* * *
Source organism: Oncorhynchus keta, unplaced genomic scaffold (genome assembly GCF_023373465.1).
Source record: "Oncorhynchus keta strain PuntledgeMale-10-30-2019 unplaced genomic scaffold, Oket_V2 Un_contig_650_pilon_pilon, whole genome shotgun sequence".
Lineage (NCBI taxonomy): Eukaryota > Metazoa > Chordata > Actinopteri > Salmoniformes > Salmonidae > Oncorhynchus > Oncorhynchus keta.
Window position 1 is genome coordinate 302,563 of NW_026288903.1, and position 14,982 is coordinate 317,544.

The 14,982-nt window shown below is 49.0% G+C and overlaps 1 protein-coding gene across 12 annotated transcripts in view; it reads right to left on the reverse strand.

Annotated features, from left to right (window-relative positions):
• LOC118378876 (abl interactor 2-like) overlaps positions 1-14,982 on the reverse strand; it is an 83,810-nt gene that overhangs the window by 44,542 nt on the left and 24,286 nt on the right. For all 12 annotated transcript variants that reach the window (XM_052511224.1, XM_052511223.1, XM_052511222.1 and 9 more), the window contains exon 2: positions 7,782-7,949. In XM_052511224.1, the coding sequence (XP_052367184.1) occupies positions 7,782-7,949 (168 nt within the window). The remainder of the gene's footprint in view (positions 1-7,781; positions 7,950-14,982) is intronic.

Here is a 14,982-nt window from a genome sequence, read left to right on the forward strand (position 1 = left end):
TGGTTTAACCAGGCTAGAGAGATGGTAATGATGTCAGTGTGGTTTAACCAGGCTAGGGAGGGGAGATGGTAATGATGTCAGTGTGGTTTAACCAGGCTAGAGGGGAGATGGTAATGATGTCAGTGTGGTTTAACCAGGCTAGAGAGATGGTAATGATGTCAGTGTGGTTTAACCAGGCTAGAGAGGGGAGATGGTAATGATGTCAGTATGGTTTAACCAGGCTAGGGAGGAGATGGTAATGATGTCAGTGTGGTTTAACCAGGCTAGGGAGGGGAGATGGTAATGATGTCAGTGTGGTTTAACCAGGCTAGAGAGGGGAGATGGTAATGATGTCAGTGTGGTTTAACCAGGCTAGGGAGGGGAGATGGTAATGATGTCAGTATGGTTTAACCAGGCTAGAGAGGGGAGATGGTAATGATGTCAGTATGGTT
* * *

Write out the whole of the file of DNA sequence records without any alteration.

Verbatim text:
Source organism: Oncorhynchus keta, unplaced genomic scaffold (genome assembly GCF_023373465.1).
Source record: "Oncorhynchus keta strain PuntledgeMale-10-30-2019 unplaced genomic scaffold, Oket_V2 Un_contig_650_pilon_pilon, whole genome shotgun sequence".
Lineage (NCBI taxonomy): Eukaryota > Metazoa > Chordata > Actinopteri > Salmoniformes > Salmonidae > Oncorhynchus > Oncorhynchus keta.
Window position 1 is genome coordinate 302,563 of NW_026288903.1, and position 14,982 is coordinate 317,544.

The 14,982-nt window shown below is 49.0% G+C and overlaps 1 protein-coding gene across 12 annotated transcripts in view; it reads right to left on the reverse strand.

Annotated features, from left to right (window-relative positions):
• LOC118378876 (abl interactor 2-like) overlaps positions 1-14,982 on the reverse strand; it is an 83,810-nt gene that overhangs the window by 44,542 nt on the left and 24,286 nt on the right. For all 12 annotated transcript variants that reach the window (XM_052511224.1, XM_052511223.1, XM_052511222.1 and 9 more), the window contains exon 2: positions 7,782-7,949. In XM_052511224.1, the coding sequence (XP_052367184.1) occupies positions 7,782-7,949 (168 nt within the window). The remainder of the gene's footprint in view (positions 1-7,781; positions 7,950-14,982) is intronic.

Here is a 14,982-nt window from a genome sequence, read left to right on the forward strand (position 1 = left end):
TGGTTTAACCAGGCTAGAGAGATGGTAATGATGTCAGTGTGGTTTAACCAGGCTAGGGAGGGGAGATGGTAATGATGTCAGTGTGGTTTAACCAGGCTAGAGGGGAGATGGTAATGATGTCAGTGTGGTTTAACCAGGCTAGAGAGATGGTAATGATGTCAGTGTGGTTTAACCAGGCTAGAGAGGGGAGATGGTAATGATGTCAGTATGGTTTAACCAGGCTAGGGAGGAGATGGTAATGATGTCAGTGTGGTTTAACCAGGCTAGGGAGGGGAGATGGTAATGATGTCAGTGTGGTTTAACCAGGCTAGAGAGGGGAGATGGTAATGATGTCAGTGTGGTTTAACCAGGCTAGGGAGGGGAGATGGTAATGATGTCAGTATGGTTTAACCAGGCTAGAGAGGGGAGATGGTAATGATGTCAGTATGGTT